China and India were the largest economies in the world before the mid-19th century, due to their large populations. In those days, economic output was a function of the population rather than productivity. The Industrial Revolution added productivity to the equation; the U.S. then became the world’s largest economy by 1890. Innovations in manufacturing, finance, and technology have helped the U.S. maintain this status to the current day.
Will the U.S. stay in the top spot in the years to come? Economists are predicting changes as emerging markets like Vietnam increase their economic footprint. Keep these changes in mind to make the most of your investments.
- The U.S. has been the world's largest economy since 1890, but other countries are catching up.
- China is closing its gap with the U.S., and many predictions maintain that it will eventually take the number-one spot.
- Other emerging markets are gaining global momentum and can benefit investors as well.
- Investors should take note of the changing international landscape to make the most of it.
The U.S. has been experiencing a shift in productivity. Manufacturing and non-farm business sector productivity have been declining since the early 2000s. One of the key indicators used to measure productivity is Gross Domestic Product, or GDP, which has been rising in the U.S. since the 1950s.
Countries with larger populations have been closing their gaps between their productivity and GDP and the U.S. At the same time, globalization driven by communication technology has accelerated the transfer of technology around the world.
These trends suggest that population size, rather than innovation, will once again become a key driver of economic growth. PricewaterhouseCoopers (PwC), a global consulting firm based in London, published a report called "The World in 2050" in February 2017, detailing how the global economic order will likely change by 2050. The report forecasts that the U.S. economy will fall to third place—after India and China—and predicts that many countries in Europe not remain among the top 10 largest economies. These trends could have significant implications for international investors.
Changing Global Economy Size
The PwC "The World in 2050" report suggests that emerging markets will constitute many of the world’s top ten economies by GDP and purchasing power parity (PPP) by 2050. It also looks at the fastest-growing economies between 2016 and 2050. These include frontier markets by today’s definition.
PwC expects that France will no longer be a top 10 economy by 2050. It's being pushed out by Mexico, which PwC projects will become the seventh-largest economy in the world by 2050.
Overall, PwC believes that the global economy will double in size by 2042, growing at an average rate of 2.6% between 2016 and 2050. These growth rates will be primarily driven by emerging market countries, including Brazil, China, India, Indonesia, Mexico, Russia, and Turkey. These countries are expected to grow at an above-average 3.5% rate, compared to just a 1.6% average rate for Canada, France, Germany, Italy, Japan, the United Kingdom, and the U.S.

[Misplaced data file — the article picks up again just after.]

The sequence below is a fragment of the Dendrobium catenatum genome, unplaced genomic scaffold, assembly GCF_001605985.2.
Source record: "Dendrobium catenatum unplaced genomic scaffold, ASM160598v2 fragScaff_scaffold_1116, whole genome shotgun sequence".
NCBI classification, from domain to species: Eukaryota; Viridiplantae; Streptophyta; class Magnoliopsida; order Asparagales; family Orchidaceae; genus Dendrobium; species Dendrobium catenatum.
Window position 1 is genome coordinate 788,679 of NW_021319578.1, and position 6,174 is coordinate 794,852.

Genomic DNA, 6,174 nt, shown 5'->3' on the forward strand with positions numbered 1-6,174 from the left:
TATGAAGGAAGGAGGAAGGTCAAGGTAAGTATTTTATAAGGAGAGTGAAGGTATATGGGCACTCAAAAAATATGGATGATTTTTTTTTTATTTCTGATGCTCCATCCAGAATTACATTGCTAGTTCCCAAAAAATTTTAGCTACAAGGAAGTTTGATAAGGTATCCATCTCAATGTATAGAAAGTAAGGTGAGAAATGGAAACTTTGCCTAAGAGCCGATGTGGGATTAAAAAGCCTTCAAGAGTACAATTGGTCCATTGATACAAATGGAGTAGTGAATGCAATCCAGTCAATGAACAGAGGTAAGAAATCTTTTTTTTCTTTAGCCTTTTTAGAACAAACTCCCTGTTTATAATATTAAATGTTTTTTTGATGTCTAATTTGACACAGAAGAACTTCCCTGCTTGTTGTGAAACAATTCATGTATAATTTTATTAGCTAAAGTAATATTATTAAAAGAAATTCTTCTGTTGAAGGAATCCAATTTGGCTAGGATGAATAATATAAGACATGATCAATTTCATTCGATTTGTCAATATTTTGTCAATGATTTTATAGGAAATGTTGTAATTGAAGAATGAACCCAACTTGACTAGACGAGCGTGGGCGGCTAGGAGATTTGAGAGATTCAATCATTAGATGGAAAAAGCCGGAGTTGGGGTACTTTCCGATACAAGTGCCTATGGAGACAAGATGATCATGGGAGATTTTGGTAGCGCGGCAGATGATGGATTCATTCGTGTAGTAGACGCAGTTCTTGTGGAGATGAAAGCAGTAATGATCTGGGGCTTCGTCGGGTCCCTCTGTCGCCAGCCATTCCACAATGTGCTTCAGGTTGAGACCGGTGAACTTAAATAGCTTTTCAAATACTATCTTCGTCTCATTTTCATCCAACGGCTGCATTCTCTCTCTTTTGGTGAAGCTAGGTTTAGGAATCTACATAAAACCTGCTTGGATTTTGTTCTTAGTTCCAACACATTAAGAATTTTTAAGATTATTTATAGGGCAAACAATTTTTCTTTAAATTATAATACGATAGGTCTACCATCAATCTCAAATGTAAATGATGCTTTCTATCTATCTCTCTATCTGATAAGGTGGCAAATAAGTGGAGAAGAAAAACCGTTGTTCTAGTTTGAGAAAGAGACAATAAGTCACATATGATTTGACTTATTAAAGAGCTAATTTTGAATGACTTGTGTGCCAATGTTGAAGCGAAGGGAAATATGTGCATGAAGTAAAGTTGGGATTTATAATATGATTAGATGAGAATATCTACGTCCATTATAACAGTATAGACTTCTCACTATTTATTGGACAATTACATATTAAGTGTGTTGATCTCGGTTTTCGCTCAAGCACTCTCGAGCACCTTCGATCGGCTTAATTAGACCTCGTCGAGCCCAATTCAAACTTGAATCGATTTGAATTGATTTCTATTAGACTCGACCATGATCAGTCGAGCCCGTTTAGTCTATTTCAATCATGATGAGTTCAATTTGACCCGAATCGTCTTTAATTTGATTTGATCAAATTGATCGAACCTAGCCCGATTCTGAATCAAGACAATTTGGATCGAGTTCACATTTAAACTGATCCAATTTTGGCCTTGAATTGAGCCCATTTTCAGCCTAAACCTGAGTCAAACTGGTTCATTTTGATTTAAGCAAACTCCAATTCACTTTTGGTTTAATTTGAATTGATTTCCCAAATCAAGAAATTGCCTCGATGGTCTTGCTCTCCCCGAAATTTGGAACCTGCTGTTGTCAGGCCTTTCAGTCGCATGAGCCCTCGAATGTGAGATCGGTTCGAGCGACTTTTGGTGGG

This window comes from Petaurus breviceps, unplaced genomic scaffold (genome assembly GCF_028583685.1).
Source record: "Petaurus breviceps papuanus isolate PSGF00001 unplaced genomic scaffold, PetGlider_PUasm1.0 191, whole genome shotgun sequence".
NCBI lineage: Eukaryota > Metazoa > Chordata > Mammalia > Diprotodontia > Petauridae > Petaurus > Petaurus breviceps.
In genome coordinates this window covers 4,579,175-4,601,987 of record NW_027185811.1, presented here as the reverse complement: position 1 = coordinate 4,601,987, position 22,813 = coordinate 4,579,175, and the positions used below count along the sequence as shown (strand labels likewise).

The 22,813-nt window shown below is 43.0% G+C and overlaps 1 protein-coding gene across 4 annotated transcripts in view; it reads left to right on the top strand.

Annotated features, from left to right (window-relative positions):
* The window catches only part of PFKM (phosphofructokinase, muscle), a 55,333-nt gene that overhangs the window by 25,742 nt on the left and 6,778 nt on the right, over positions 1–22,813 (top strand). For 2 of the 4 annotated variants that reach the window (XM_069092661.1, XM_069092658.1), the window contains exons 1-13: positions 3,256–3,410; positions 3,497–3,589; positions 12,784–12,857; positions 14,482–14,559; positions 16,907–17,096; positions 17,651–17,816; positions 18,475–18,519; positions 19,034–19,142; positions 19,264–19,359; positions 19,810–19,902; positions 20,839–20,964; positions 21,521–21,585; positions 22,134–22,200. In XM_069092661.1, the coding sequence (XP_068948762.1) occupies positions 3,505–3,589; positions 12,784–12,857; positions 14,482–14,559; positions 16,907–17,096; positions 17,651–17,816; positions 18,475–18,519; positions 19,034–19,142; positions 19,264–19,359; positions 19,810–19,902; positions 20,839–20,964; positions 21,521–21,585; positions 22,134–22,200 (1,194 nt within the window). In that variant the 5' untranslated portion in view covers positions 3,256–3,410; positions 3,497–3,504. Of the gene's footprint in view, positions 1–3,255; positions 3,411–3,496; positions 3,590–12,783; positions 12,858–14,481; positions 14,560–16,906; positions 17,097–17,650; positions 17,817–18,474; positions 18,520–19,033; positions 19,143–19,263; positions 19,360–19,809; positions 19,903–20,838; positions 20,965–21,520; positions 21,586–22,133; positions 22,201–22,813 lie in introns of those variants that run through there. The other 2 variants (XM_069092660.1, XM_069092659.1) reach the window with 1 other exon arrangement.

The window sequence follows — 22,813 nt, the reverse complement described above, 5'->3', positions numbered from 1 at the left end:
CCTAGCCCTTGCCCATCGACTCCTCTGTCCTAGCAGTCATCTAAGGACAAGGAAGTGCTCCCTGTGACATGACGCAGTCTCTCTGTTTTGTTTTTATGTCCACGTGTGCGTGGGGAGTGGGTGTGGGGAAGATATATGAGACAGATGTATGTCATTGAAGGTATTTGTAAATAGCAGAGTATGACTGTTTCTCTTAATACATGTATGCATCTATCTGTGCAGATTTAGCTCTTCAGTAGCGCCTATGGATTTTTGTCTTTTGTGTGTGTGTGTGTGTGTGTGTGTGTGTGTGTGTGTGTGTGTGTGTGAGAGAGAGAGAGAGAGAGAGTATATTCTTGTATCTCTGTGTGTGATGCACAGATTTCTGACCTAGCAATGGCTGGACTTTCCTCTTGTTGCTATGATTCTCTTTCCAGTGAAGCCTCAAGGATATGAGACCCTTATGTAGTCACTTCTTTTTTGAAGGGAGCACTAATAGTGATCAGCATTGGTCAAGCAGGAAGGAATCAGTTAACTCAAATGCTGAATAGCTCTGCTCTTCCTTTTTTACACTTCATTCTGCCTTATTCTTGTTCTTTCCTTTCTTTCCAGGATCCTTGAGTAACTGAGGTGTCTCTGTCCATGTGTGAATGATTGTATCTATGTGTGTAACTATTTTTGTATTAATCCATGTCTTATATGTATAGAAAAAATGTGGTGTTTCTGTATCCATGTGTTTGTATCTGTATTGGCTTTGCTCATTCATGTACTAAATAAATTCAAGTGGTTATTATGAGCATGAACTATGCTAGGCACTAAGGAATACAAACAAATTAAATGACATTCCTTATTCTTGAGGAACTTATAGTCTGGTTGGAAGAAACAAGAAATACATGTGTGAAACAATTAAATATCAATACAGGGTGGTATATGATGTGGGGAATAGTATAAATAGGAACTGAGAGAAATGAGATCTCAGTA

Investor Home-Country Bias
Most investors tend to be overweight in investments within their own country. For instance, Vanguard found that U.S. investors held U.S. stocks at a rate 1.4 times greater than market capitalization of U.S. stocks, which was 58.3% of the global market as of September 30, 2020. This means that although U.S. stocks account for 58.3% of the global market, U.S. investors hold 81.62% of U.S. stock in their portfolio, resulting in a bias towards U.S. stocks.
Financial theory suggests that investors should allocate more to foreign securities. This helps increase diversification and long-term risk-adjusted returns.
Home-country bias could become even more problematic. These days, the U.S. accounts for less and less of global market capitalization.
If U.S. investors maintain the same allocations to foreign investments despite a drop in the U.S. share of global market capitalization, they will have a greater home-country bias. Smart investors should allocate more to emerging markets over the coming years to avoid this costly bias.
The U.S. has enjoyed a leadership role in the global economy for many years, but those dynamics could begin to change with the rise of emerging markets. For instance, the U.S. dollar has long been the world’s reserve currency. It's likely the Chinese yuan could overtake the dollar over the coming years. That could have a negative impact on the valuation of the U.S. dollar over time. It could potentially destabilize the global economy if the yuan is volatile.
The stabilizing presence of Western and European alliances could deteriorate, causing financial instability in areas that have been expanding for many years.
China, Russia, and many other emerging markets have also taken an increasingly large role in global conversations. That could present a challenge for the U.S. and Europe over the coming years, particularly in trade issues or global conflicts. Moreover, these dynamics could alter the current risk profile of the global markets by potentially increasing geopolitical risks as power struggles play out among countries over time.
The Bottom Line
The U.S. has been the world’s largest economy for a long time, but those dynamics are quickly changing as China, India, and other emerging markets gain momentum.
Investors should be aware of these global changes and position their portfolios to avoid home-country bias through increased international diversification. Diversification also helps with hedging against potential geopolitical risks that may arise from power struggles.